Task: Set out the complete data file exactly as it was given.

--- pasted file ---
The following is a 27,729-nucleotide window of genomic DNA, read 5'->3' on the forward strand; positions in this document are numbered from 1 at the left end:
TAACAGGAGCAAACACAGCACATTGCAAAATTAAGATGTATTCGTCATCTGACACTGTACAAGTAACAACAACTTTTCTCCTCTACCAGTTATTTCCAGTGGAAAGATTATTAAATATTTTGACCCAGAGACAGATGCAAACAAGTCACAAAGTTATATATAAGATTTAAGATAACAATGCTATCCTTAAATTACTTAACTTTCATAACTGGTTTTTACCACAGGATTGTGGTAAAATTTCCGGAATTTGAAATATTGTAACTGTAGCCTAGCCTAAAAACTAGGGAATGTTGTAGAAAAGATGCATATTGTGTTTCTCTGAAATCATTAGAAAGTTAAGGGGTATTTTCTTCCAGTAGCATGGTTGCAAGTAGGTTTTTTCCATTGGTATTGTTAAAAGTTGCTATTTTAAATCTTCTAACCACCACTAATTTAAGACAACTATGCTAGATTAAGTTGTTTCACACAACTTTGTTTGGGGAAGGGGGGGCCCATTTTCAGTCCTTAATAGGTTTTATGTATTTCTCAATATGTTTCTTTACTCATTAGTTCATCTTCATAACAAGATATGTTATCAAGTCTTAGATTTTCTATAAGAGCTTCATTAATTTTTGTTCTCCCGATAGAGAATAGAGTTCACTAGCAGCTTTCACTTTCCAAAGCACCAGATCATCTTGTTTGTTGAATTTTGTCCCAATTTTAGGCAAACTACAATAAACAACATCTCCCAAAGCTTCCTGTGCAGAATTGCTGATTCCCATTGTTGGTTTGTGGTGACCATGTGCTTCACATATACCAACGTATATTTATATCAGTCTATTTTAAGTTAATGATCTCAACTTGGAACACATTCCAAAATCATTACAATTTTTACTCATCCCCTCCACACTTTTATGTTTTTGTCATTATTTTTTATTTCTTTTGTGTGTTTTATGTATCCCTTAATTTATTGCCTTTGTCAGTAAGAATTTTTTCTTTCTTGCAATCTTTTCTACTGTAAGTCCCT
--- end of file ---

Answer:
The following is a 27,729-nucleotide window of genomic DNA, read 5'->3' on the forward strand; positions in this document are numbered from 1 at the left end:
TAACAGGAGCAAACACAGCACATTGCAAAATTAAGATGTATTCGTCATCTGACACTGTACAAGTAACAACAACTTTTCTCCTCTACCAGTTATTTCCAGTGGAAAGATTATTAAATATTTTGACCCAGAGACAGATGCAAACAAGTCACAAAGTTATATATAAGATTTAAGATAACAATGCTATCCTTAAATTACTTAACTTTCATAACTGGTTTTTACCACAGGATTGTGGTAAAATTTCCGGAATTTGAAATATTGTAACTGTAGCCTAGCCTAAAAACTAGGGAATGTTGTAGAAAAGATGCATATTGTGTTTCTCTGAAATCATTAGAAAGTTAAGGGGTATTTTCTTCCAGTAGCATGGTTGCAAGTAGGTTTTTTCCATTGGTATTGTTAAAAGTTGCTATTTTAAATCTTCTAACCACCACTAATTTAAGACAACTATGCTAGATTAAGTTGTTTCACACAACTTTGTTTGGGGAAGGGGGGGCCCATTTTCAGTCCTTAATAGGTTTTATGTATTTCTCAATATGTTTCTTTACTCATTAGTTCATCTTCATAACAAGATATGTTATCAAGTCTTAGATTTTCTATAAGAGCTTCATTAATTTTTGTTCTCCCGATAGAGAATAGAGTTCACTAGCAGCTTTCACTTTCCAAAGCACCAGATCATCTTGTTTGTTGAATTTTGTCCCAATTTTAGGCAAACTACAATAAACAACATCTCCCAAAGCTTCCTGTGCAGAATTGCTGATTCCCATTGTTGGTTTGTGGTGACCATGTGCTTCACATATACCAACGTATATTTATATCAGTCTATTTTAAGTTAATGATCTCAACTTGGAACACATTCCAAAATCATTACAATTTTTACTCATCCCCTCCACACTTTTATGTTTTTGTCATTATTTTTTATTTCTTTTGTGTGTTTTATGTATCCCTTAATTTATTGCCTTTGTCAGTAAGAATTTTTTCTTTCTTGCAATCTTTTCTACTGTAAGTCCCT